Python Beginner Concepts Tutorial

# String Methods

### Intro to String Methods¶

Methods are similar to a function in that they take arguments and return a value - but the syntax is different.

There are specific methods you can call on the string object.

The syntax is typically string_name.method().

Note, string methods modify the string and return a new string. This happens because strings are immutable meaning they can't be changed in-place.

#### Capitalize all values in a string¶

In [9]:
name = "dan"


We call the upper method on our name to capitalize all characters of the string.

In [10]:
name.upper()

Out[10]:
'DAN'

The empty parentheses of this method, and others used below, indicate that this method takes no arguments.

#### Capitalize first value in a string¶

In [11]:
name = "dan"


We call the capitalize method on our name to capitalize just the first value - the letter d.

In [12]:
name.capitalize()

Out[12]:
'Dan'

#### Lowercase all values in a string¶

In [13]:
shout = "HEY"


We call the lower method on shout to make all characters of the string lowercase.

In [14]:
shout.lower()

Out[14]:
'hey'

#### Find index of value(s) in a string¶

In [15]:
name = "dan"


We call the find method on name and pass in an argument of "a" to find the first index of the letter a.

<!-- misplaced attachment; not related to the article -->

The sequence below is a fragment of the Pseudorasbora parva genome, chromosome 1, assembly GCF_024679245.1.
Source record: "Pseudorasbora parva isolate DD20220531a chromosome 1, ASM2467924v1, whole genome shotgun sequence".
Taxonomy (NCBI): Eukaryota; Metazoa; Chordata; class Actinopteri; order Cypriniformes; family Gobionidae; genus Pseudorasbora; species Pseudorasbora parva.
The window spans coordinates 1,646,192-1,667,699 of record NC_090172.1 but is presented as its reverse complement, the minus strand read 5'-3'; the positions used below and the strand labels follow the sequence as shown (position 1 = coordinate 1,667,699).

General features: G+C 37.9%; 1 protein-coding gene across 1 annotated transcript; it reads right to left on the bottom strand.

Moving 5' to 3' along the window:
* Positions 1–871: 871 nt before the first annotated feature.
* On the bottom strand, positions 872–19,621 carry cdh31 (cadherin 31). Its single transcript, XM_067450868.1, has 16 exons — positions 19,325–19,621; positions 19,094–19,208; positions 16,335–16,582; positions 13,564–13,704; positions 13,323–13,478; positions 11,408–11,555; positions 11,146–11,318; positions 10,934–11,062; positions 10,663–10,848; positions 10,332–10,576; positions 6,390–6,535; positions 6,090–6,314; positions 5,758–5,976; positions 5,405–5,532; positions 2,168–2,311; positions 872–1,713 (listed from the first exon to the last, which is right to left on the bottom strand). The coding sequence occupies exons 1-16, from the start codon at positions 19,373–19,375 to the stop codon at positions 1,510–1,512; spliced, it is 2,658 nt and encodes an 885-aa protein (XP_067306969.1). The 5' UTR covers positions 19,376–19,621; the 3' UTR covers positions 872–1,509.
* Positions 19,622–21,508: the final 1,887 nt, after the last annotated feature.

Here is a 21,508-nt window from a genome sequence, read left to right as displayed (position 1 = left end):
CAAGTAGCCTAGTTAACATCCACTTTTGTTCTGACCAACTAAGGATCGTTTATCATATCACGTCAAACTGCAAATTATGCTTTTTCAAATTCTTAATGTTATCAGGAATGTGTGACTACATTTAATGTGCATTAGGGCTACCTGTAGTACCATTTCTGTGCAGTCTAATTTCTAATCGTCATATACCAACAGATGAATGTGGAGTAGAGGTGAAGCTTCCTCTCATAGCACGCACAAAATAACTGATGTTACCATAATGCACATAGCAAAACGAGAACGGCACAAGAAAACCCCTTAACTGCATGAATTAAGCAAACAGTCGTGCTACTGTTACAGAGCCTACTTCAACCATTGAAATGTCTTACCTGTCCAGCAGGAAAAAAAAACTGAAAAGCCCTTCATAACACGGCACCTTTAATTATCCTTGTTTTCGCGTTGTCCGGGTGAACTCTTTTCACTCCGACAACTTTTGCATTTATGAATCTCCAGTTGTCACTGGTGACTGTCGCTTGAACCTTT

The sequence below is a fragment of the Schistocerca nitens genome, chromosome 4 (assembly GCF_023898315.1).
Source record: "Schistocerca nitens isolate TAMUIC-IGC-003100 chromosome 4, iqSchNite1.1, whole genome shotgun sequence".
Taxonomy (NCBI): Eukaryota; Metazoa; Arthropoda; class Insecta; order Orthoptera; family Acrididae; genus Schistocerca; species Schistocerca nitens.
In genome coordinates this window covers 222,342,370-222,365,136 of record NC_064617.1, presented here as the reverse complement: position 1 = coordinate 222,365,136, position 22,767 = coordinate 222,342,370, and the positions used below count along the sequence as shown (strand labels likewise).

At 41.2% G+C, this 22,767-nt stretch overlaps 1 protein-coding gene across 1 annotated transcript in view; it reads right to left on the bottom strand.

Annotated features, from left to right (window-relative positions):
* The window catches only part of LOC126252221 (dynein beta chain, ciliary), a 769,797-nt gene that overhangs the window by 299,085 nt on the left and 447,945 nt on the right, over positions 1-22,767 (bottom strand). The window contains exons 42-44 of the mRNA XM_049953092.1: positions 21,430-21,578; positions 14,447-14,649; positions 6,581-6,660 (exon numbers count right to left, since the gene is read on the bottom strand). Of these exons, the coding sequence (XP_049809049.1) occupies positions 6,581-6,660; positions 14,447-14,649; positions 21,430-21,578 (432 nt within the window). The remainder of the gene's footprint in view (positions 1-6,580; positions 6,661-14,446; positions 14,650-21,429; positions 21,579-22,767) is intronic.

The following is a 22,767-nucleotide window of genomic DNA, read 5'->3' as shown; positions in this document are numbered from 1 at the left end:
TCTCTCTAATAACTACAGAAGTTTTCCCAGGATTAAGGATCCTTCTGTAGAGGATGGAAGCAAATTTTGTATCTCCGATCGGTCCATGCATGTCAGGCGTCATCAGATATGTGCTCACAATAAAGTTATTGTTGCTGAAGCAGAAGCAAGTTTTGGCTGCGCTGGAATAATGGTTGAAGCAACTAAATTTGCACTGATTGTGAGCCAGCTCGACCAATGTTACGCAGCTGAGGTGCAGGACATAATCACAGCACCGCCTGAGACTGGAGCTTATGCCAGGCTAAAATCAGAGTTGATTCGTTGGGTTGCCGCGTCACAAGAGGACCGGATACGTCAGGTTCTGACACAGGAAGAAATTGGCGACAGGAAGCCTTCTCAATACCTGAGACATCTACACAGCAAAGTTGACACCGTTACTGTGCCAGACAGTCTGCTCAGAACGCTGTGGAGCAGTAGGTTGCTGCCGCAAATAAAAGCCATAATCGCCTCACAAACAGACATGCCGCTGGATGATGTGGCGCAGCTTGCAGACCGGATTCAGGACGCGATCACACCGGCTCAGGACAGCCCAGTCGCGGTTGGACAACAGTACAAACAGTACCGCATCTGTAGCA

In [16]:
name.find("a")

Out[16]:
1

Let's say we have a string with multiple a's in it.

In [17]:
fruit = "banana"


We still return the first index of the letter a in the string fruit.

In [18]:
fruit.find("a")

Out[18]:
1

By default, find starts at the beginning of a string. But, the method can take a second argument on the index to start searching for a character.

We can start a search at index 2, our letter n, and find the index for the a after that.

In [19]:
fruit.find("a", 2)

Out[19]:
3

At index 3, we found the second a in our string.

We can also find the starting index of a substring - multiple characters in a string.

The starting index of "nana should be at index 2.

In [20]:
fruit.find("nana")

Out[20]:
2

#### Split string into list elements¶

Often times, we want to evaluate words in a sentence - one by one.

In [21]:
greeting = "Hey how are you"


We can split our greeting string into individual strings by each word. We call the split method.

The default argument of split is sep=None. This splits our string by whitespace. Each whitespace element is removed from the result too.

In [22]:
greeting.split()

Out[22]:
['Hey', 'how', 'are', 'you']

We can also split by a different character.

In [23]:
careful_greeting = "Hey, how are you"


We can separate by a comma and whitespace next to one another. The one instance of the whitespace with a following comma is removed from the result.

In [24]:
careful_greeting.split(sep=', ')

Out[24]:
['Hey', 'how are you']

#### Replace value in string¶

Let's say we wanted to look more closely at someone's speech that was converted to text. There would likely be many "uh" values.

In [25]:
text = "Uh I'm not sure of the answer. Have you thought about 6? Uh or 7?"


The replace method can take an original string and return an updated string with changed text.

We can call the replace method on our original text. The value of the first argument is the substring to be replaced. The value of the second argument is the replacement string.

We want to replace every instance of "Uh" with an empty string. Essentially, this just removes all mentions of the word "Uh".

In [29]:
text.replace("Uh", "")

Out[29]:
" I'm not sure of the answer. Have you thought about 6?  or 7?"